Municipalities working with their electric and gas utilities through Mass Save's efficiency programs may be eligible to receive incentives. The billing process for Energy Efficiency Measures and any subsequent distribution of incentives is determined by the municipal customer. Common procedures for applying incentives include on-bill credits for measures paid through on-bill financing, reduction of the total cost of measures by crediting the incentives to the vendor, or credit to municipal general funds. Please consult with your legal counsel.
Comprehensive energy upgrades involve multiple measures and are targeted towards achieving significant energy savings. Although these projects take more time to plan and coordinate upfront, they typically achieve much deeper energy and cost savings than a piecemeal approach. Comprehensive energy upgrades can be financed through a number of pathways for single facilities, such as schools (DOE Financing Energy Upgrades for K-12 School Districts ), or for multiple facilities (Northeast Energy Efficiency Partnerships (NEEP). Private companies willing to manage these comprehensive energy upgrades, or energy management services, are called Energy Service Companies (ESCOs); for more information see DOER’s Energy Management Services web page .
LED streetlights provide many benefits including energy savings, cost savings, improved lighting and less light pollution. Municipalities that own their streetlights in Massachusetts can retrofit these streetlights to LEDs. In addition, metered lights, parking lot and garage lighting, exterior building lighting and traffic lights make excellent candidates for LED conversion.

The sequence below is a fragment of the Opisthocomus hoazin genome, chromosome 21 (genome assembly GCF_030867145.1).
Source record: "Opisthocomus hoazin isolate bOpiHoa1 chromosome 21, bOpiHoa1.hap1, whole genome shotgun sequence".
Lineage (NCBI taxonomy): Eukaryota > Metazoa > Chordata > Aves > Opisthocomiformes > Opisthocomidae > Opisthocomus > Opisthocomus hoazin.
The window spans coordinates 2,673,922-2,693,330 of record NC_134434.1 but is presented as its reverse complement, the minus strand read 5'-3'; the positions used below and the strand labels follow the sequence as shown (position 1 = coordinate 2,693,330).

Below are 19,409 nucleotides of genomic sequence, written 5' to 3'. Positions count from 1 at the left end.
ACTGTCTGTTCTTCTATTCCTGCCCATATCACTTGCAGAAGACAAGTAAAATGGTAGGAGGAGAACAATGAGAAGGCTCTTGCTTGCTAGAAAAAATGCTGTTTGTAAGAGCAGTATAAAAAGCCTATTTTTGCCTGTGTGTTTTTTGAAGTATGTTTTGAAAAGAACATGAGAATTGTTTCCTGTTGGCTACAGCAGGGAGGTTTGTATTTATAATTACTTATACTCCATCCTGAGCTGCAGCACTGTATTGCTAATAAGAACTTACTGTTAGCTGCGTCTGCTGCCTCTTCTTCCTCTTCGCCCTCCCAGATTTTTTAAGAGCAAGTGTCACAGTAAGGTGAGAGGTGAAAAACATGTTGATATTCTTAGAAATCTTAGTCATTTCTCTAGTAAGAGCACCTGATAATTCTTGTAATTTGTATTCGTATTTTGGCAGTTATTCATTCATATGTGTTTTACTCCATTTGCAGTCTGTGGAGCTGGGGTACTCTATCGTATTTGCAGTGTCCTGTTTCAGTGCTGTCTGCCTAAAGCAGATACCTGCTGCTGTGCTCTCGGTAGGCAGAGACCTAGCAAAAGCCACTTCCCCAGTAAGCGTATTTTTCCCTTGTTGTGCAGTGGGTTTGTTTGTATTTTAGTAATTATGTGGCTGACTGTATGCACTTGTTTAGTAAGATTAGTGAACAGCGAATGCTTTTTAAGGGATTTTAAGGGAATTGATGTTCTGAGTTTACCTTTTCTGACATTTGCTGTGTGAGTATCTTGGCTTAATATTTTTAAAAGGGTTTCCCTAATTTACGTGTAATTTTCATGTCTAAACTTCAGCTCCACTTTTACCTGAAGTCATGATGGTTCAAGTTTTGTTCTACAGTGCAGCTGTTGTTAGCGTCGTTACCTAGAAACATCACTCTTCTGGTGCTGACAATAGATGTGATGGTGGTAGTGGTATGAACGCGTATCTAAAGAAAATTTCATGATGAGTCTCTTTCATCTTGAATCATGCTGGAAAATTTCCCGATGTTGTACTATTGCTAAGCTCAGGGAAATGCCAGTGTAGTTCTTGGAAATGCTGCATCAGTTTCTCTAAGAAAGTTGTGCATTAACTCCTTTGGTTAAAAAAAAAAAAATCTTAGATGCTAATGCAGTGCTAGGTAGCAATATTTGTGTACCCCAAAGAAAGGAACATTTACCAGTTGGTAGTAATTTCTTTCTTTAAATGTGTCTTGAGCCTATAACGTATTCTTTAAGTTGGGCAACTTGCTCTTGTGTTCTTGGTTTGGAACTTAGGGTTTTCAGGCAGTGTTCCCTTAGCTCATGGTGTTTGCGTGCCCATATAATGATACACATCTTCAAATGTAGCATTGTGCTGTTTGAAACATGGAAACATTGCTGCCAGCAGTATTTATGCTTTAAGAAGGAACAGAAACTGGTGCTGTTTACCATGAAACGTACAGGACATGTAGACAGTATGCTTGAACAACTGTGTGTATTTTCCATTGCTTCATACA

DOER launched the Rapid LED Streetlight Conversion Program in 2016 for municipally-owned streetlights. Administered by the Metropolitan Area Planning Council (MAPC), the program can fund up to 30 percent of cost of procuring and installing LED streetlights. Visit the MAPC webpage for more information and to sign up.
The program in Municipal Light Territories is being administered by Energy New England and the Massachusetts Municipal Wholesale Electric Company.
LED Streetlights in Gateway Cities and Beyond (June 11, 2013) Workshop Presentations
- Chelsea LED Streetlights
- Cape Light Compact LED Streetlights file size 6MB
- Cambridge LED Streetlight Design file size 1MB
DOER is working with municipalities to address energy used by vehicles, an often overlooked usage that can be challenging to address. The designated Green Communities use an average of 19 percent of their total municipal energy use on vehicular fuel. In small towns, this number can be much higher - up to 35 percent. Energy usage by vehicles can be decreased by purchasing more fuel-efficient vehicles and by improving the efficiency of existing vehicles ( Municipal Fleet Efficiency ).
Cities and towns can purchase fuel efficient vehicles off the statewide contract, VEH 98. Several makes and models of hybrid and electric vehicles are available for purchase. The Massachusetts Operational Services Division (OSD) developed a Contract User Guide. Download the OSD VEH98 User Guide for more information.
In addition, DOER, in partnership with the Metropolitan Area Planning Council (MAPC) and OSD, developed a statewide contract for advanced vehicle technologies. Download a program summary to learn more.
There are three service categories covered by this statewide contract:
- Electric vehicle supply equipment – e.g. charging stations
- Idle reduction technology
- Aftermarket conversion technology
This information is provided by the Department of Energy Resources.